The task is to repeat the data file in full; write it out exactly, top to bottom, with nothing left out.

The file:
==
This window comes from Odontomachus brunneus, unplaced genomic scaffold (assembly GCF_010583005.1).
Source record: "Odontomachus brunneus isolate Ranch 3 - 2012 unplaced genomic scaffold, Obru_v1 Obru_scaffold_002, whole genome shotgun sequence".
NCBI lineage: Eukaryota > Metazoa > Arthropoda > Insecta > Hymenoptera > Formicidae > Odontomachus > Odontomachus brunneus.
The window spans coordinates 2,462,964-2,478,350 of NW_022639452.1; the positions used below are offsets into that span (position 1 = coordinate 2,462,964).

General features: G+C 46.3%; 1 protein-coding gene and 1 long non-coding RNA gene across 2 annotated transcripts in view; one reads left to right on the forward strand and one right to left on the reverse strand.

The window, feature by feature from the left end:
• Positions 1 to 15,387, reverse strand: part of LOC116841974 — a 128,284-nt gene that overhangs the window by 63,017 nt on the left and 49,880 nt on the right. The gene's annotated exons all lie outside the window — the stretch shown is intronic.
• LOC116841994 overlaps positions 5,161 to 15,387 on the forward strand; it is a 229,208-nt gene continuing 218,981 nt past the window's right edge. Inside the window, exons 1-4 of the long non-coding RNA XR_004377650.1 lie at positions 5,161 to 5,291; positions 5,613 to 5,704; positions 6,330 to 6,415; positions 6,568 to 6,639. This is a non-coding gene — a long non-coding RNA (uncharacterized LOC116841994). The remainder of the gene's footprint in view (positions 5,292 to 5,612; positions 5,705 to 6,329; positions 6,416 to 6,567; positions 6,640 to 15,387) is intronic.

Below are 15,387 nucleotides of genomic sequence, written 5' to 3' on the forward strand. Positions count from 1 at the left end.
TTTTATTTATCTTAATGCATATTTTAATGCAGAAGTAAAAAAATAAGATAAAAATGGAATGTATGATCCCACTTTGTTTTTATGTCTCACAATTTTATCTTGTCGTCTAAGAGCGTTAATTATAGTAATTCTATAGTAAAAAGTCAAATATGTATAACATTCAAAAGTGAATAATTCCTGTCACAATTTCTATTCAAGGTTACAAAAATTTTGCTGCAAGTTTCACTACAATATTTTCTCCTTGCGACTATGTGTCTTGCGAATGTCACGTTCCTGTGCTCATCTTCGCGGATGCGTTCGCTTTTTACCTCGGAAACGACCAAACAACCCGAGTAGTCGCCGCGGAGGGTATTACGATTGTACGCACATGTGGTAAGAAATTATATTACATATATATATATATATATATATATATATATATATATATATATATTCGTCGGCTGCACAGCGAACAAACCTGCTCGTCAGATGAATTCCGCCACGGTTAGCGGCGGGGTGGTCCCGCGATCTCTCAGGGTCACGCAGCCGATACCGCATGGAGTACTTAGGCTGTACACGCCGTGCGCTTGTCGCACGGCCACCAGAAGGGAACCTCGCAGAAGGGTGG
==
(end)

This window comes from Odontomachus brunneus, unplaced genomic scaffold (assembly GCF_010583005.1).
Source record: "Odontomachus brunneus isolate Ranch 3 - 2012 unplaced genomic scaffold, Obru_v1 Obru_scaffold_002, whole genome shotgun sequence".
NCBI lineage: Eukaryota > Metazoa > Arthropoda > Insecta > Hymenoptera > Formicidae > Odontomachus > Odontomachus brunneus.
The window spans coordinates 2,462,964-2,478,350 of NW_022639452.1; the positions used below are offsets into that span (position 1 = coordinate 2,462,964).

General features: G+C 46.3%; 1 protein-coding gene and 1 long non-coding RNA gene across 2 annotated transcripts in view; one reads left to right on the forward strand and one right to left on the reverse strand.

The window, feature by feature from the left end:
• Positions 1 to 15,387, reverse strand: part of LOC116841974 — a 128,284-nt gene that overhangs the window by 63,017 nt on the left and 49,880 nt on the right. The gene's annotated exons all lie outside the window — the stretch shown is intronic.
• LOC116841994 overlaps positions 5,161 to 15,387 on the forward strand; it is a 229,208-nt gene continuing 218,981 nt past the window's right edge. Inside the window, exons 1-4 of the long non-coding RNA XR_004377650.1 lie at positions 5,161 to 5,291; positions 5,613 to 5,704; positions 6,330 to 6,415; positions 6,568 to 6,639. This is a non-coding gene — a long non-coding RNA (uncharacterized LOC116841994). The remainder of the gene's footprint in view (positions 5,292 to 5,612; positions 5,705 to 6,329; positions 6,416 to 6,567; positions 6,640 to 15,387) is intronic.

Below are 15,387 nucleotides of genomic sequence, written 5' to 3' on the forward strand. Positions count from 1 at the left end.
TTTTATTTATCTTAATGCATATTTTAATGCAGAAGTAAAAAAATAAGATAAAAATGGAATGTATGATCCCACTTTGTTTTTATGTCTCACAATTTTATCTTGTCGTCTAAGAGCGTTAATTATAGTAATTCTATAGTAAAAAGTCAAATATGTATAACATTCAAAAGTGAATAATTCCTGTCACAATTTCTATTCAAGGTTACAAAAATTTTGCTGCAAGTTTCACTACAATATTTTCTCCTTGCGACTATGTGTCTTGCGAATGTCACGTTCCTGTGCTCATCTTCGCGGATGCGTTCGCTTTTTACCTCGGAAACGACCAAACAACCCGAGTAGTCGCCGCGGAGGGTATTACGATTGTACGCACATGTGGTAAGAAATTATATTACATATATATATATATATATATATATATATATATATATATATATATTCGTCGGCTGCACAGCGAACAAACCTGCTCGTCAGATGAATTCCGCCACGGTTAGCGGCGGGGTGGTCCCGCGATCTCTCAGGGTCACGCAGCCGATACCGCATGGAGTACTTAGGCTGTACACGCCGTGCGCTTGTCGCACGGCCACCAGAAGGGAACCTCGCAGAAGGGTGG